newbyplantlover
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Joined: Fri Apr 17, 2009 9:11 pm
Location: LA area

Daffodil and Hyacinth - wilting leaves

Hello there -

A month or so ago I bought some flowering daffodil and hyacinth plants at the local grocery store. Well ... both were in ridiculous pots, and I wanted to repot them into larger, nicer pots. I read up on daffodils and found some people saying DON'T REPOT WHILE IN BLOOM, and others saying it didn't matter. So I took a chance. Well ... the whole plant died. So now it's April, and I have daffodil bulbs (haven't dug them out of the plant yet). What should I do with them? Dig them up and store them? Keep the soil moist and wait? I'm really not sure.

The hyacinth bulbs managed a bit better. The whole plant has not died. However the blooms died, it is not re-blooming, and the leaves are partially wilted and falling over. One possible factor in the hyacinth bulbs could be how I planted them; in the grocery store they were planted in the tiniest little bit of soil - just on the roots, with most of the bulbs exposed. I read that hyacinth should be planted 1" deep, so when I re-potted them, I did that. Perhaps the bulbs don't like having so much dirt on them? Any suggestions? If I won't get blooms on these 'til next year or so, that's ok. I just want to do the best with the plant that I can right now. Thanks for your help!

(Oh - there are little flies that look like fruit or drain flies which are loving my hyacinths. What are they? Why do they like the hyacinth? How do I get rid of them?)
Plants are just so happy.

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Kisal
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Joined: Tue Jun 24, 2008 5:04 am
Location: Oregon

Forced bulbs, which are what you bought, don't usually last long to begin with, nor do they rebloom. That said, I never would have tried to repot them. It would have been better just to have left the bulbs in their original pots and placed them, pot and all, inside your choice of decorative containers. I think your bulbs are goners, but you can try to plant them outdoors in the ground and see what they do next year, if anything. Just chalk it up to experience. It's how we all learn. ;)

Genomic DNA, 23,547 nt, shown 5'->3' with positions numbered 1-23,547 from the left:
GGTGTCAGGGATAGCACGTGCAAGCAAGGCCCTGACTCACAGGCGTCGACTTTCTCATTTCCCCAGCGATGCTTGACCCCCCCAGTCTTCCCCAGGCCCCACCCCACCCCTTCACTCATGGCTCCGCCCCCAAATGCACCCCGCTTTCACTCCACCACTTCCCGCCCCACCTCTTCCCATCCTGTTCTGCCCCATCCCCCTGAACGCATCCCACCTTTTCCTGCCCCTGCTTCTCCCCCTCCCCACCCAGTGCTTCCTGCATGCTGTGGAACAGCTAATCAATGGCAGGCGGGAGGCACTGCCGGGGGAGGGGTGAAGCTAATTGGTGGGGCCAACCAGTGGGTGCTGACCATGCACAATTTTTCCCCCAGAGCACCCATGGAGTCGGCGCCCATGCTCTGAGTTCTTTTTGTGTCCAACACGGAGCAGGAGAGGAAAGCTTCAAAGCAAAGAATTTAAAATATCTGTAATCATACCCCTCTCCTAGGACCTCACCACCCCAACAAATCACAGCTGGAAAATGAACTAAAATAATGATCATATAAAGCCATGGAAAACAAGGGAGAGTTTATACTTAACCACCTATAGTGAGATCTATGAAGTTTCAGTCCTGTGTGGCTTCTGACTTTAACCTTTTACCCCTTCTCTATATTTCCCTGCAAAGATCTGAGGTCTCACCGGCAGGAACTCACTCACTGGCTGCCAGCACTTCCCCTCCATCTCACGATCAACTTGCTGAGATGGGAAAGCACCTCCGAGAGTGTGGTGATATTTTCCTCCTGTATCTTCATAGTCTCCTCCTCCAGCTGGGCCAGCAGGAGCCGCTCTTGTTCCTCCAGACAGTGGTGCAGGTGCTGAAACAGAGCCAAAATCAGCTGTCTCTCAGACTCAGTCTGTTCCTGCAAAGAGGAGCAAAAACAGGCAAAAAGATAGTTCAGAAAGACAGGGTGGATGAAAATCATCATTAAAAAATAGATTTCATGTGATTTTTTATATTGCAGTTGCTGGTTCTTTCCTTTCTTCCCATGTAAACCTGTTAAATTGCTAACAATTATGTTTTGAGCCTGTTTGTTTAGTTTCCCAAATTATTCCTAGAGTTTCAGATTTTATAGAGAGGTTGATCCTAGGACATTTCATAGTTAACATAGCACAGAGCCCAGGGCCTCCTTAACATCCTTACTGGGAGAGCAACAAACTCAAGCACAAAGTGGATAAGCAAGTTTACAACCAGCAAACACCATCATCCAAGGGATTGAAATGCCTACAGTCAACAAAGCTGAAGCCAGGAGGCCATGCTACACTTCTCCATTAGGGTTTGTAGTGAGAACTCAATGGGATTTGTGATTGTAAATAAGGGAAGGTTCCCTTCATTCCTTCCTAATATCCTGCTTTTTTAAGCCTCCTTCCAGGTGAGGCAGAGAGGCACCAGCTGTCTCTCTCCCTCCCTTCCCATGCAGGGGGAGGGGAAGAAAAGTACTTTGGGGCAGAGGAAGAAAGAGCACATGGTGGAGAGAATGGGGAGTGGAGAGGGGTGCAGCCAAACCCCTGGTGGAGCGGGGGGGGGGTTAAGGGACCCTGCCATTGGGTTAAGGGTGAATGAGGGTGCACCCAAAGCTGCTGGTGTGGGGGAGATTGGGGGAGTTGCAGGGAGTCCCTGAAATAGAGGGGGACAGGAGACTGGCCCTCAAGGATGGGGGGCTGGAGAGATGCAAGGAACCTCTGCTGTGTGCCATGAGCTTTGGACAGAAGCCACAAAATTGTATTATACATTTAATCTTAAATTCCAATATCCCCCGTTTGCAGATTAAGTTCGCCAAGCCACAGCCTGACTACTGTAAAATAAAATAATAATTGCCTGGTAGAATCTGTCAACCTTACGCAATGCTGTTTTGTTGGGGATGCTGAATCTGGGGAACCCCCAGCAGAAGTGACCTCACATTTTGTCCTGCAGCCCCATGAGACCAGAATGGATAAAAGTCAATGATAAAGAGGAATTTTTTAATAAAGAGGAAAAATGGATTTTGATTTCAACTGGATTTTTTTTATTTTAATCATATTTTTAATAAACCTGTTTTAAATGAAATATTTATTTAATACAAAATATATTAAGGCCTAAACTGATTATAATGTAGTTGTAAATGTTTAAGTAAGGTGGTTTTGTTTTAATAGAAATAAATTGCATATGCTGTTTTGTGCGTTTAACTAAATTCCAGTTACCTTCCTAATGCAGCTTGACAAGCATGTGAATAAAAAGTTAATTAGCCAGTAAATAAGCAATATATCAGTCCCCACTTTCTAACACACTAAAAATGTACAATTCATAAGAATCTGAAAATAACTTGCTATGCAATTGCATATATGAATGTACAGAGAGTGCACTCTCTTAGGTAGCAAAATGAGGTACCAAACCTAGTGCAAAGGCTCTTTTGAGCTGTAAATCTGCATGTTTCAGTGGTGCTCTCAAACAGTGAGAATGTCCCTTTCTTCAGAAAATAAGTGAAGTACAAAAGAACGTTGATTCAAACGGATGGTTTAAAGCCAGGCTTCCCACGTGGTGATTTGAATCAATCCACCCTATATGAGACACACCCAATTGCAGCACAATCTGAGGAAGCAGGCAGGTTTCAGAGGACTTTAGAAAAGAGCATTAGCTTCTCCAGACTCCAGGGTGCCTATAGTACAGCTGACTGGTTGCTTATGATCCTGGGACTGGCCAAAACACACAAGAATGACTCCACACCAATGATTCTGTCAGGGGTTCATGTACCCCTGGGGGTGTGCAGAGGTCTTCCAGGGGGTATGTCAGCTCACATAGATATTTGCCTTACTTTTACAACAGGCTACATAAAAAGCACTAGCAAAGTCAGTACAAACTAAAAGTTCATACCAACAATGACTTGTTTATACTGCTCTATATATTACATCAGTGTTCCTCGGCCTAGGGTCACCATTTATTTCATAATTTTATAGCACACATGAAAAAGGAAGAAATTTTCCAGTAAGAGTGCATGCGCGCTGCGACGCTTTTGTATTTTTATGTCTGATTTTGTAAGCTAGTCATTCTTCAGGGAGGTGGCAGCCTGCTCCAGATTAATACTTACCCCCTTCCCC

I love forced bulbs and always buy some for myself as soon as they show up in the stores. When the leaves begin to turn yellow and die back, I plant them in my garden. They sometimes produce only leaves ... no flowers ... the first year after I plant them in the yard, but after that, they do just fine, blooming during their normal seasons. :)

newbyplantlover
Cool Member
Posts: 85
Joined: Fri Apr 17, 2009 9:11 pm
Location: LA area

Thanks. That's a bummer. If I do try to replant them outside, should I do it right now? Or wait 'til fall, or what?
Plants are just so happy.

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Kisal
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Posts: 7648
Joined: Tue Jun 24, 2008 5:04 am
Location: Oregon

Depending on the weather, I would place the bulbs in their pot outdoors in a sunny, but sheltered, area. You don't want to leave them out in freezing weather, though. I usually place the pots up against the foundation of my house, where they'll get some reflected warmth at night and sun during the day. Allow the soil to dry somewhat between waterings. When the foliage has died down, put the bulbs into the ground.

Spring blooming bulbs, like tulips and daffodils, need a period of cold weather in order to bloom. [url=https://www.uri.edu/ce/factsheets/sheets/forcebulbs.html]This site[/url] explains the forcing process, and at the end, tells how to care for forced bulbs if you want to plant them in your garden. I don't follow the instructions the site gives (fertilizing, etc.), which probably explains why some of my forced bulbs don't produce flowers the following year. :)

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